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February 06, 2010, 06:25:15 PM
 #5

What about dwindling supply?
The current supply will eventually begin to dwindle as people lose their wallet's(removing coins from the system) & governments attempt to drain coins out (either by scamming or creating coins themselves and simply hoarding them)of the system. This is inevitable (government action against BC) as no government worldwide will allow the existence of such an anonymous currency system out of their control or supervision.

That's an excellent point. If this occurs, it might be a good idea to remove or extend the 21M million limit in later versions and freeze the difficulty of generating new coins (by not making it exceedingly difficult to make new ones). Granted, BTC will not be an excellent investment as it is now (because currently we expect its price to multiply in the future), but then again if it turned out to be that popular, the "investment" incentive will not be the main reason people are rushing to use it.
BlueSky
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February 06, 2010, 07:08:31 PM
 #6

Removing or extending the 21M limit would be a disaster, it's the finite supply of this digital cash that makes it useful as money.

Allowing for the currency to be further divided would solve that issue. No one loses the value of any of their currency held(devaluation or debasing), while at the same time being able to break off smaller pieces of a ฿ to trade.

Besides, the whole point is that there is no (central)control over the supply, this would allow it to be extinguished by governments or abused by a central authority (like today's central banks & governments)

I am wondering Satoshi, what would be the technical difficulty of implementing  ฿ as 0.000(or more zeroes) instead of 0.00?

This is not a request since there is no need for it yet, but may wish to acommadate a larger user base in the future.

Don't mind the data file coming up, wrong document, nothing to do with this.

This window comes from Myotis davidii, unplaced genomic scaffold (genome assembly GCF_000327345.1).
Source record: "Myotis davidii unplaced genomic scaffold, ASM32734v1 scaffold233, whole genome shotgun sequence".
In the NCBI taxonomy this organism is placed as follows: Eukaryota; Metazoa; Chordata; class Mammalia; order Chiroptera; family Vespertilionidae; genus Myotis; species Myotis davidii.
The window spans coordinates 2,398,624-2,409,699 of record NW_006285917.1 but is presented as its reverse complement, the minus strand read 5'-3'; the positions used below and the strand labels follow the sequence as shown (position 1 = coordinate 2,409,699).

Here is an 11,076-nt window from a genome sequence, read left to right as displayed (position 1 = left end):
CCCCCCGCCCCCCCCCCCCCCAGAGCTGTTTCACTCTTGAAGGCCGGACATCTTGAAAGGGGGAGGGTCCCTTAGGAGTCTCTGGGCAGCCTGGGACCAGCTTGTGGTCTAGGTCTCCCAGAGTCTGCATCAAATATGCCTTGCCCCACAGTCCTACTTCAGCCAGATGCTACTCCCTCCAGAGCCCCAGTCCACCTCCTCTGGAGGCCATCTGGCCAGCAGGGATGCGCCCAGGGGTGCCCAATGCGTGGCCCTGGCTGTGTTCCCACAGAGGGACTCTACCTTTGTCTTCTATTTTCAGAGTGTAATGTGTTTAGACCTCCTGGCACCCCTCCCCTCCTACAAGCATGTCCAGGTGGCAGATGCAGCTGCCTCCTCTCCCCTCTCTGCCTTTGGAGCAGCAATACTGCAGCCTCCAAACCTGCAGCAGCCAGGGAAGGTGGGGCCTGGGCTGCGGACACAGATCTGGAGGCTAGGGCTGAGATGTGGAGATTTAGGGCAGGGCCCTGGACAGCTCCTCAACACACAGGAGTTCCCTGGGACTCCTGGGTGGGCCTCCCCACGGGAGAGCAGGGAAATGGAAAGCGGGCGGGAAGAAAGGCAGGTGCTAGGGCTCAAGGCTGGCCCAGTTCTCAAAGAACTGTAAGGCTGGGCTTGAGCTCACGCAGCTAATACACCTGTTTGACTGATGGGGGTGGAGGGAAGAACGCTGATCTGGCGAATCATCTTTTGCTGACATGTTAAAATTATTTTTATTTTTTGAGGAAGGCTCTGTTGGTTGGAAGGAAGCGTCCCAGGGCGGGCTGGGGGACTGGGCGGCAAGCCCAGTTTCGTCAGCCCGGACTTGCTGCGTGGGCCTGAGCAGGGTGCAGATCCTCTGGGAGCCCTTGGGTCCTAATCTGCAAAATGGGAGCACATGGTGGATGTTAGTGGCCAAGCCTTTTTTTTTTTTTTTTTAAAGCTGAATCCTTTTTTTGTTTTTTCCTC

satoshi
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February 06, 2010, 11:25:53 PM
 #7

Eventually at most only 21 million coins for 6.8 billion people in the world if it really gets huge.

But don't worry, there are another 6 decimal places that aren't shown, for a total of 8 decimal places internally.  It shows 1.00 but internally it's 1.00000000.  If there's massive deflation in the future, the software could show more decimal places.

If it gets tiresome working with small numbers, we could change where the display shows the decimal point.  Same amount of money, just different convention for where the ","'s and "."'s go.  e.g. moving the decimal place 3 places would mean if you had 1.00000 before, now it shows it as 1,000.00.
BlueSky
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February 07, 2010, 08:20:48 AM
 #8

Future proof.
All my concerns answered. What files in the source version control are the labels for the interface(So that I can translate)?

Please point me to any page you would like to have translated to Chinese for the project.
Perhaps having a Chinese howto and explanation would be usefull(manual/helpfile?)  

Also what would you like for a gift?

Moved the translation discussion into a new thread.
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February 14, 2010, 04:46:18 PM
 #9